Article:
If you need a Logo, there is a great repository created by Chris Williams featuring the ‘JS’ against a yellow background. We took that original Logo, and created our own version with the JaxNode logo. There is a company called Sticker Mule that makes stickers of your Logos. Those can be given away as swag at user group meetings. They help drive buzz about your group when people see your sticker emblazoned upon someone’s Laptop.

I also created a GitHub group just for our group so the members could fork their repos on presentations they have done at the group. I also put the source for our site https://github.com/Jaxnode-UG/jaxnode on our GitHub site as well.

The Node.js github site also has a repo for evangelism. You can list your group in the Current Initiatives by making a pull request to this repo for adding your group to the list of meetups. They have a good article on this site explaining the format of the submission.

Make friends with the other User Group managers in your area. It is a great way to market your group and possibly find new members and speakers for your group.

Planting the Seed

Just in the last month here in Jacksonville, a React](https://www.meetup.com/React-JAX) and React Native user group was started by members who have attended our meetings. This is one of the things that I have been happiest about in starting JaxNode. We had several meetings on React, and now we have two new user groups in Jacksonville dedicated to React.

I have to admit, the main reason I started a Node.js User Group was a selfish reason. I wanted to see other companies here in Jacksonville start to adopt Node and other JavaScript technologies. I knew that creating new opportunities for Node.js in Jacksonville would also help me in my career. The side benefit is that it has also helped other people get the opportunities that they wanted as well.

So what are you waiting for? Start that Node.js and JavaScript user group in your area. And if you need any help on the way, feel free to contact me at @jaxnode or @davidfekke on Twitter.

Dealing with a rejection from the Apple App Store

06 Sep 2016

Image of Jekyll Logo

This article is reprinted from a post I made to Hashnode.

I have been writing software for iOS since before it was the iOS, back when it was still called iPhone OS 2.0. Navigating the App Store approval process can be tricky, specifically when dealing with a rejected app.

Apple can reject an App for a lot of different reasons. After having gone through this process dozens of times, I thought I would share some insights about what to do when your app is rejected by Apple. I had an app I was working on rejected a couple of days ago, and I was able to get the App approved through Apple’s “Appeal Board”.

The app I was trying to submit was rejected because Apple said it did not work on IPv6 WiFi networks. Apple began requiring that apps submitted to Apple back in July should run on IPv6 networks because a lot of cellular networks are switching IPv6 only. This makes sense because ICANN ran out of IPv4 IP addresses some time ago. If your app does not run on a IPv6 network, Apple will reject the app.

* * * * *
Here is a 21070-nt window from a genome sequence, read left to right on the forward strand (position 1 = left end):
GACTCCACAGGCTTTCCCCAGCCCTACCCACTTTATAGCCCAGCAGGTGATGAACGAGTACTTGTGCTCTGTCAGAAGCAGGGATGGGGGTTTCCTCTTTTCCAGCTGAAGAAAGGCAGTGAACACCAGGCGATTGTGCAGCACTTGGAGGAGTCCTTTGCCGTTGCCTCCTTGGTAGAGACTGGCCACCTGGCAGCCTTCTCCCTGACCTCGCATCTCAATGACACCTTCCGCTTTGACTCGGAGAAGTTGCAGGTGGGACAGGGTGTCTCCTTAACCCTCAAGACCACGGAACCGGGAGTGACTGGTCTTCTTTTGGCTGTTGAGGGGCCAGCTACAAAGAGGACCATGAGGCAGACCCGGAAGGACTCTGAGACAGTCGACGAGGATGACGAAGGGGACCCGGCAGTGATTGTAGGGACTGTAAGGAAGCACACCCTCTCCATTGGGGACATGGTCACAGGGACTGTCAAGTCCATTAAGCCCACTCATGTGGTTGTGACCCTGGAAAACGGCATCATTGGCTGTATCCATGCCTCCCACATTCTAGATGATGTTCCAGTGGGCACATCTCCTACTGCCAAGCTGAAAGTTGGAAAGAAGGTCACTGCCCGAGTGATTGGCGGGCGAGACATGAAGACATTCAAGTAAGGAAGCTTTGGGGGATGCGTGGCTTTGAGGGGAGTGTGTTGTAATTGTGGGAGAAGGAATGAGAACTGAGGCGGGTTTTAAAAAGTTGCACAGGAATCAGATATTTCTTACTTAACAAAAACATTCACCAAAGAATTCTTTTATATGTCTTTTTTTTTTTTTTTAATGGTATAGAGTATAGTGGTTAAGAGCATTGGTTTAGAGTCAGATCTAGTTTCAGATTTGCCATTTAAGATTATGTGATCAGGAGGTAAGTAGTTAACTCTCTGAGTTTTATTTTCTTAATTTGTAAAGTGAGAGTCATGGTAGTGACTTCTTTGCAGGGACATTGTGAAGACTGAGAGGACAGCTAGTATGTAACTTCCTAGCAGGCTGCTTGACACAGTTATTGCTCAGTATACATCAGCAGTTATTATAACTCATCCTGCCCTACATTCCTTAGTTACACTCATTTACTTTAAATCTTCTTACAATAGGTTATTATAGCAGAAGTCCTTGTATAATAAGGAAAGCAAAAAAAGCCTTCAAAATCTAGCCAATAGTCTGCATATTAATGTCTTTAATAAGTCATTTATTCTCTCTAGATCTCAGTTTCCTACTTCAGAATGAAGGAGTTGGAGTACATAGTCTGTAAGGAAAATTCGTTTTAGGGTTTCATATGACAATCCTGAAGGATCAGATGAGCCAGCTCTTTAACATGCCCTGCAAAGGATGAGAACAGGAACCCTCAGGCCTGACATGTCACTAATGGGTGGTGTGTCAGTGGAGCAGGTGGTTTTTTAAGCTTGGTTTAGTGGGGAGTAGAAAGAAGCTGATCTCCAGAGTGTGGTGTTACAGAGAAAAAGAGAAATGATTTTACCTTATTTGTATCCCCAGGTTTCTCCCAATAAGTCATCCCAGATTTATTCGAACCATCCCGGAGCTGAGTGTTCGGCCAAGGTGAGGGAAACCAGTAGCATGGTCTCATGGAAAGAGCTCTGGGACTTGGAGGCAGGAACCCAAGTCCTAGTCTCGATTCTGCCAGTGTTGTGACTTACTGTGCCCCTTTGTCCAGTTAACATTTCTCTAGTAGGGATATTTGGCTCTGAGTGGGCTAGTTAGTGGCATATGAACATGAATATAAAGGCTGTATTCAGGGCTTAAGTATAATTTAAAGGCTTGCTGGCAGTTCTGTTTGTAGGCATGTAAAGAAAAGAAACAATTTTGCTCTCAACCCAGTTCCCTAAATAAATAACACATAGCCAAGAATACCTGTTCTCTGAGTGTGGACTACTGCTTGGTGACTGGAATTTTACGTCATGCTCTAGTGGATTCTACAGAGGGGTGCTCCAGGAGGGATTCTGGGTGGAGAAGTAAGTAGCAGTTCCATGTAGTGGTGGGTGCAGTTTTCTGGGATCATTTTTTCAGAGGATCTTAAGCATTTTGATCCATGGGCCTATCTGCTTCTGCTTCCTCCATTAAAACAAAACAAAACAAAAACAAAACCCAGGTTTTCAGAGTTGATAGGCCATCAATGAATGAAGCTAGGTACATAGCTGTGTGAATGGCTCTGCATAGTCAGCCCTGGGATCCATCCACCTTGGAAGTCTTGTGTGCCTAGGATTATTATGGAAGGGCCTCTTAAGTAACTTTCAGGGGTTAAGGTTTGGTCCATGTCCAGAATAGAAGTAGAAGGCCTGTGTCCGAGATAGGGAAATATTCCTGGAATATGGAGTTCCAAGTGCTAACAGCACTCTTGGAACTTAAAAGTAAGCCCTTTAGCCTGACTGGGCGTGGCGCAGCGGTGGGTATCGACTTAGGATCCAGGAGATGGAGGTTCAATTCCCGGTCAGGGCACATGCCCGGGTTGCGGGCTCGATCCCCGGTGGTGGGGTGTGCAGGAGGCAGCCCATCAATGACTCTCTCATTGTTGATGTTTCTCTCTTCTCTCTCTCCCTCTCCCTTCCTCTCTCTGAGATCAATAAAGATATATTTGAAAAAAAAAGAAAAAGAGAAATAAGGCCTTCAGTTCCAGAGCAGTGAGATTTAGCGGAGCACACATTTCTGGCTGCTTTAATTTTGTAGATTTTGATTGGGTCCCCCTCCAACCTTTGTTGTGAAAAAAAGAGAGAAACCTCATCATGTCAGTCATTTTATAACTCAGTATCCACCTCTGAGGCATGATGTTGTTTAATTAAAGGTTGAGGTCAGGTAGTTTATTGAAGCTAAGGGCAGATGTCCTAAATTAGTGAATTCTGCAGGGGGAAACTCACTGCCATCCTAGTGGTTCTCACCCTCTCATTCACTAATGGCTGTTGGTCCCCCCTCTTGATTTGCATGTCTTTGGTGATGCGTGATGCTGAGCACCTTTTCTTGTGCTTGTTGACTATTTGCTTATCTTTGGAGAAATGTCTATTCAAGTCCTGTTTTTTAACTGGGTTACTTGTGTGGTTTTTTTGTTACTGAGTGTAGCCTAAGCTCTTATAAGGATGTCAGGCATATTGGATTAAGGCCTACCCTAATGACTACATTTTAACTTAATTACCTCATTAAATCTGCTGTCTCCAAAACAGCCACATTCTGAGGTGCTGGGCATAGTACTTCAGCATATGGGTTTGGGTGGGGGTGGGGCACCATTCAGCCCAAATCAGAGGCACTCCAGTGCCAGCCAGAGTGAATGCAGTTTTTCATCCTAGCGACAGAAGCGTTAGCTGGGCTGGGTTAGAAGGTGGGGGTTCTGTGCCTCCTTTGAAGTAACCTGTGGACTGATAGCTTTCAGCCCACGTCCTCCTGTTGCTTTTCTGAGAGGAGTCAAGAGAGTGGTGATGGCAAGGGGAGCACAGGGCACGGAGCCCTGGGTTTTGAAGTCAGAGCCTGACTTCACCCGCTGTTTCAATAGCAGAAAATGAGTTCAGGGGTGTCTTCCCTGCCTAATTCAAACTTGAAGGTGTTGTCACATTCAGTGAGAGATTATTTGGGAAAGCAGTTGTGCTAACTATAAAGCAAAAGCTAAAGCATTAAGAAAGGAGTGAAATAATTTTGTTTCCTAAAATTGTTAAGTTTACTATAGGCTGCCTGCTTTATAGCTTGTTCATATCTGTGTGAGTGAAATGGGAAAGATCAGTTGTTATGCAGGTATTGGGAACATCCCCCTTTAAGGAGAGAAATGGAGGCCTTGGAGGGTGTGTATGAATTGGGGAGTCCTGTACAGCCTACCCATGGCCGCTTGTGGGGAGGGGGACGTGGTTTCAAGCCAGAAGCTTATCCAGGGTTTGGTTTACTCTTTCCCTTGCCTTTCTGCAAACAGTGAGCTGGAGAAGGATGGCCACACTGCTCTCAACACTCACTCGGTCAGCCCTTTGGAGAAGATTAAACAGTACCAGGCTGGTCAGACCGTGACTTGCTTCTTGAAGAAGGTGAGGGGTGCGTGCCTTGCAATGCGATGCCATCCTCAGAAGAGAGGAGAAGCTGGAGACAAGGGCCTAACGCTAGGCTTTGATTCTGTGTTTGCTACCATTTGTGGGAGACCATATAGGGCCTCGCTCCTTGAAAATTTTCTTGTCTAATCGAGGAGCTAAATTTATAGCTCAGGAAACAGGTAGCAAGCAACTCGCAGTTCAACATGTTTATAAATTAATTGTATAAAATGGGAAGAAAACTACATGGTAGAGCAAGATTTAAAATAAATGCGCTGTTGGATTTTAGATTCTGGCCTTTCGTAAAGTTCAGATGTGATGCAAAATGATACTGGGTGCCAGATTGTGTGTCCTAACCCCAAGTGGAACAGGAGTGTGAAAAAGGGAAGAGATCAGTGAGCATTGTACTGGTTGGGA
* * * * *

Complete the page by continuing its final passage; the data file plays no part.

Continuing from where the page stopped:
Our app did work on IPv6 networks, but Apple still rejected our app. How did this happen? It is because their is a flaw in Apple’s WiFi testing network. You can read about it in this link https://forums.developer.apple.com/thread/48314. There is reference to an article on Apple’s dev site on how to turn your Mac into a IPv6 WiFi router with NAT64 support. I used this to prove that our app ran on IPv6 networks.

How to win an Appeal

Don’t just re-submit your app! Apple provides a “resolution center” on iTunes Connect. In the resolution center you can reply to messages from Apple. Provide as much information to Apple as you can in your reply. You can even upload attachments. Apple also provides a link to “Appeal” the rejection for your app to Apple’s review board. That sounds pretty bureaucratic, but Apple usually repsonds to your appeal within 24 hours.

In our case, they requested that we add some additional information to the notes section in the metadata, which included a link to a video of our app working on an IPv6 network, and that we push the “Submit for Review” button in iTunes Connect.

The Basics of Submitting an App

The first thing I would recommend any developer do before submitting an App to Apple’s App Store is read their App Store review guidelines. Apple even released a comic book explaining the rules for Apple excepting an app. After reviewing our video, they accepted our app.

There are many different ways to create an App now. You can even pick your favorite programming language in a lot of cases. Some of these frameworks include PhoneGap, Cordova, Xamarin, Unity 3D, React Native, NativeScript and of course Apple’s CocoaTouch framework. Apple used to be restrictive on anything outside of their own tools, but they have opened up the App Store to most of these different frameworks. That being said, make sure that if you do use one of these non-Apple frameworks that you still follow their guidelines. Apple does not want anyone running compilers on the iPhone or iPad. Even if you do build your application with CocoaTouch, that does not guarantee that Apple will not reject your app.

App Completeness

Another reason Apple may reject your app is because of something they call “Completeness”. This means they do not want you publishing an app that is buggy or crashes on startup. Other things you may also want to consider is if your app requires a login, make sure your provide Apple with a login and password they can use when they are reviewing your app. If you app requires a backend service, make sure that service is turned on. Most of this is common sense, but this a common gotcha that catches some developers.

Content

Apple is sensitive to content you put on your app. Make sure you respect the copyright and IP laws of the country you plan on releasing your app. It is also important to make sure that your app is age appropriate for the age group your are targeting for your app. They want to make sure that parental controls will work correctly. It is also important that you select the correct category for your app. If your app targets business, make sure you select that as your category.

Privacy